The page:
Other Kids’ Teachers

What Children of Color Learn from White Women and What This Says about Race, Whiteness, and Gender

Authored by: Leonardo Zeus , Boas Erica

Handbook of Critical Race Theory in Education

Print publication date:  March  2013
Online publication date:  September  2013

Print ISBN: 9780415899956
eBook ISBN: 9780203155721
Adobe ISBN: 9781136581410

10.4324/9780203155721.ch23

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Abstract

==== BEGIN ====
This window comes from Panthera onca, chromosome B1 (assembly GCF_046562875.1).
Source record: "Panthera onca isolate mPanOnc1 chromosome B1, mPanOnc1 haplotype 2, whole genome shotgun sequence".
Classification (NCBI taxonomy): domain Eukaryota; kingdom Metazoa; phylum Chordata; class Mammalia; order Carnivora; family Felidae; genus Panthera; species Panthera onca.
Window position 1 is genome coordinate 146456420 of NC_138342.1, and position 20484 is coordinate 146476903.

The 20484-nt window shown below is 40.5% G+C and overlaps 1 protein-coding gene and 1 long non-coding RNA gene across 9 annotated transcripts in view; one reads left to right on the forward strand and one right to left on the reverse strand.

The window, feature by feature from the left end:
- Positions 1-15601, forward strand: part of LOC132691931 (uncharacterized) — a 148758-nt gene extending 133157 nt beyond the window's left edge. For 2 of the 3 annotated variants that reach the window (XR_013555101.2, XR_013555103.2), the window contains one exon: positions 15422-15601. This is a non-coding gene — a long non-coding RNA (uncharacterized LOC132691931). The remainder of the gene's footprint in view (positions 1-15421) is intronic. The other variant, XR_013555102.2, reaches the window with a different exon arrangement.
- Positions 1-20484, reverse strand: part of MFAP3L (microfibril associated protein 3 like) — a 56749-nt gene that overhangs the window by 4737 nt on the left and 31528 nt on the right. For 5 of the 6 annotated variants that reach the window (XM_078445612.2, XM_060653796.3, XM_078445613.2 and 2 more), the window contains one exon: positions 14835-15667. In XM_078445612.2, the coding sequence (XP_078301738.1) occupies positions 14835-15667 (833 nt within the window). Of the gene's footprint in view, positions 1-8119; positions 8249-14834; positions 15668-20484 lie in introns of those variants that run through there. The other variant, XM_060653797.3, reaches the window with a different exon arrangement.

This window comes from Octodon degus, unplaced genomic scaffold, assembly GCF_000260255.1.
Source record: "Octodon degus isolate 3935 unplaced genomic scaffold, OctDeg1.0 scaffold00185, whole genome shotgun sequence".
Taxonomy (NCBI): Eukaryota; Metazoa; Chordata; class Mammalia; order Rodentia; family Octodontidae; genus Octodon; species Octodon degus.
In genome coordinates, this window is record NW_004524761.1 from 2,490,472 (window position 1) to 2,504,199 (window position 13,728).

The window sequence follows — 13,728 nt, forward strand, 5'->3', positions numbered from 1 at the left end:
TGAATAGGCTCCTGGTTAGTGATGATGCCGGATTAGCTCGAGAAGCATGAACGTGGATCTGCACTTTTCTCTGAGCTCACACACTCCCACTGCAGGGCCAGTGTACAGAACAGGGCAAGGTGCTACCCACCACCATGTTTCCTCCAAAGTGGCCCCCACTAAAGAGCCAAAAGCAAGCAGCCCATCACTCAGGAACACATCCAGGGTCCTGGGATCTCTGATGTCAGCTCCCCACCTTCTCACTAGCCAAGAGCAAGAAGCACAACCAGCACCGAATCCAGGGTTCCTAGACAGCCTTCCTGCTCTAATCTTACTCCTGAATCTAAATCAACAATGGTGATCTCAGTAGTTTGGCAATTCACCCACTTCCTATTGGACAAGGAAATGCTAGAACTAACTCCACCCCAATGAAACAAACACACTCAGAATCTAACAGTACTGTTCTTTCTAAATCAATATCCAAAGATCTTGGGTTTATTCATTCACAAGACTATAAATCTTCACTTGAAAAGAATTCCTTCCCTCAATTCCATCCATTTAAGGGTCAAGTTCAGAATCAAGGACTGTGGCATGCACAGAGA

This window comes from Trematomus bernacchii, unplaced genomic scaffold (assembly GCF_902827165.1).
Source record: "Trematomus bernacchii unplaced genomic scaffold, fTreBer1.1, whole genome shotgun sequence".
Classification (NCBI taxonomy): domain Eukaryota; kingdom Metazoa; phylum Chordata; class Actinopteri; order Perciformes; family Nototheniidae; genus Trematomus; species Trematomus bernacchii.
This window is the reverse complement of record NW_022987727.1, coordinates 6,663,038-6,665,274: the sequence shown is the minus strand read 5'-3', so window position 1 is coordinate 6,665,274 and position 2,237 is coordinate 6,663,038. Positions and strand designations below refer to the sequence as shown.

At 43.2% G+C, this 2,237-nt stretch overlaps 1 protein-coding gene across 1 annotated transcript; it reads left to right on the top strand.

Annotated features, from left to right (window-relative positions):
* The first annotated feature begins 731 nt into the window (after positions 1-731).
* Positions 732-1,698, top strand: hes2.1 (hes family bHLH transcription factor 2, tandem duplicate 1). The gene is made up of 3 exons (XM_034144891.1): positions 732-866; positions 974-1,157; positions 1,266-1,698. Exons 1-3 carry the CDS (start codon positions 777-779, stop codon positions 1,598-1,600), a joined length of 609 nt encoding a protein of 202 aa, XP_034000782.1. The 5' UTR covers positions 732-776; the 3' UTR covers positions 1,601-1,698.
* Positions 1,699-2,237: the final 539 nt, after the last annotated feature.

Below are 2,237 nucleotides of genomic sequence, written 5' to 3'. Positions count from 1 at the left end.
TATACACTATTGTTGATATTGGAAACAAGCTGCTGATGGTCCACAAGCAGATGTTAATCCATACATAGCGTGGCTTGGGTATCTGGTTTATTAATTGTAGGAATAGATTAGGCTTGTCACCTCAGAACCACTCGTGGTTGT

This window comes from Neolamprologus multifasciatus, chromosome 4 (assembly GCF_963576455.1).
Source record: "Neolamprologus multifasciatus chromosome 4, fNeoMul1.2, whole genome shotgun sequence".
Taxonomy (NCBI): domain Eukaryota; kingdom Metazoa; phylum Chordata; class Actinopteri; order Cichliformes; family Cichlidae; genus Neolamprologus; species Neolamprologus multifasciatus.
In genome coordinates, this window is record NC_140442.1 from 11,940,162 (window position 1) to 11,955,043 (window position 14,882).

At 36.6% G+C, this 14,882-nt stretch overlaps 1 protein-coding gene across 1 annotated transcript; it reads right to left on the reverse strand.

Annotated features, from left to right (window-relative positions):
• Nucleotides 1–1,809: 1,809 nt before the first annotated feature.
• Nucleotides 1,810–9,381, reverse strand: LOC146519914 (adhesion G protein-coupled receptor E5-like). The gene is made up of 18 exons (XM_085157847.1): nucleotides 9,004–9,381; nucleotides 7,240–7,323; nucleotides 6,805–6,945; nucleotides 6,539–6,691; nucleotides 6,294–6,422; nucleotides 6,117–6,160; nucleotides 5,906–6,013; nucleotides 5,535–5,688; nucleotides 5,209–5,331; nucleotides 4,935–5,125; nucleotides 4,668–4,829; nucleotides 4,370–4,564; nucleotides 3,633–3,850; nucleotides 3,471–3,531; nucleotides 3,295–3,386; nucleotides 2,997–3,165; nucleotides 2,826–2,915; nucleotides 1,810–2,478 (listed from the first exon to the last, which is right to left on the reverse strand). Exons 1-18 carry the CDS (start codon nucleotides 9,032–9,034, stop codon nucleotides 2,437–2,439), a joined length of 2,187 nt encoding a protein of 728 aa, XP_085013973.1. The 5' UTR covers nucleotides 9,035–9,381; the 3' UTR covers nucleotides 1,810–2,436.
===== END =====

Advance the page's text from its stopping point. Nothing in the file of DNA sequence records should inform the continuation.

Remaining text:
In recent research on schooling, much attention has been paid to the growing demographic divide between the teaching and student population. According to a 2011 report by the National Center for Education Information, as the number of students of color in public schools rises, the teaching profession develops in the opposite direction as it becomes more White (Feistritzer, 2011). There is a reasonable concern that the gulf between them will grow, spelling greater difficulties for struggling minority students whose culture and experience already mismatch their teachers’ milieu and upbringing, captured by Lisa Delpit’s (1995/2006) symptomatic book title, Other People’s Children. By 2050, it is widely predicted that public schools will boast a majority of students of color in trend-setting states like California and Texas (Banks, 2004). Because they are two of the largest states, their development often represents projected patterns for the future of education. The growing racial divide between White teachers and students of color is worrisome for critical race theorists because it means the implementation of culturally relevant pedagogy (Gay, 2000; T. Howard, 2010; Ladson-Billings, 1995) faces serious challenges.

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